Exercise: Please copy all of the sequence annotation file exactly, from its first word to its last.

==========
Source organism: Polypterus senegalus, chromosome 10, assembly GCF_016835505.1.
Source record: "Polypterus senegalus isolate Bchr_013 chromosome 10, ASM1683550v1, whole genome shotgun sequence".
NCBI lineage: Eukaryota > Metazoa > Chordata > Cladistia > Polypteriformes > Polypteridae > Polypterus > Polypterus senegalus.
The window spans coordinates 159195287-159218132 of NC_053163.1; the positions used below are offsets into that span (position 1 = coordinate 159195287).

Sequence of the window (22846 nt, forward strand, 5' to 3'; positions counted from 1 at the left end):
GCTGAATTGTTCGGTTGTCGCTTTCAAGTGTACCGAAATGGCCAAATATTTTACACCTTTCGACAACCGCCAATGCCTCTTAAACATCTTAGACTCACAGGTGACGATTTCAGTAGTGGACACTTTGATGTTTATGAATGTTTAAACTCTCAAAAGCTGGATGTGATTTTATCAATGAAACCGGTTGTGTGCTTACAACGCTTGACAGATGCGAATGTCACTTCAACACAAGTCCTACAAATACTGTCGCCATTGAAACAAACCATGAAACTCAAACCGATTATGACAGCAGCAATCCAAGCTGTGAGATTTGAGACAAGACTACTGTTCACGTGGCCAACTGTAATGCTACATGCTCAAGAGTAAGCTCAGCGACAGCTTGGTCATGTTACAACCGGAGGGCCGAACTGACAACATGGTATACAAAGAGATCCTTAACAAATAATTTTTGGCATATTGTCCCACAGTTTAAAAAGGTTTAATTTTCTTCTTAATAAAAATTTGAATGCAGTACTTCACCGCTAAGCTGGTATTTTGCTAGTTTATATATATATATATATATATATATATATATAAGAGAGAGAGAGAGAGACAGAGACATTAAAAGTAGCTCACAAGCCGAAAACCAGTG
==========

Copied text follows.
Source organism: Polypterus senegalus, chromosome 10, assembly GCF_016835505.1.
Source record: "Polypterus senegalus isolate Bchr_013 chromosome 10, ASM1683550v1, whole genome shotgun sequence".
NCBI lineage: Eukaryota > Metazoa > Chordata > Cladistia > Polypteriformes > Polypteridae > Polypterus > Polypterus senegalus.
The window spans coordinates 159195287-159218132 of NC_053163.1; the positions used below are offsets into that span (position 1 = coordinate 159195287).

Sequence of the window (22846 nt, forward strand, 5' to 3'; positions counted from 1 at the left end):
GCTGAATTGTTCGGTTGTCGCTTTCAAGTGTACCGAAATGGCCAAATATTTTACACCTTTCGACAACCGCCAATGCCTCTTAAACATCTTAGACTCACAGGTGACGATTTCAGTAGTGGACACTTTGATGTTTATGAATGTTTAAACTCTCAAAAGCTGGATGTGATTTTATCAATGAAACCGGTTGTGTGCTTACAACGCTTGACAGATGCGAATGTCACTTCAACACAAGTCCTACAAATACTGTCGCCATTGAAACAAACCATGAAACTCAAACCGATTATGACAGCAGCAATCCAAGCTGTGAGATTTGAGACAAGACTACTGTTCACGTGGCCAACTGTAATGCTACATGCTCAAGAGTAAGCTCAGCGACAGCTTGGTCATGTTACAACCGGAGGGCCGAACTGACAACATGGTATACAAAGAGATCCTTAACAAATAATTTTTGGCATATTGTCCCACAGTTTAAAAAGGTTTAATTTTCTTCTTAATAAAAATTTGAATGCAGTACTTCACCGCTAAGCTGGTATTTTGCTAGTTTATATATATATATATATATATATATATATATAAGAGAGAGAGAGAGAGACAGAGACATTAAAAGTAGCTCACAAGCCGAAAACCAGTG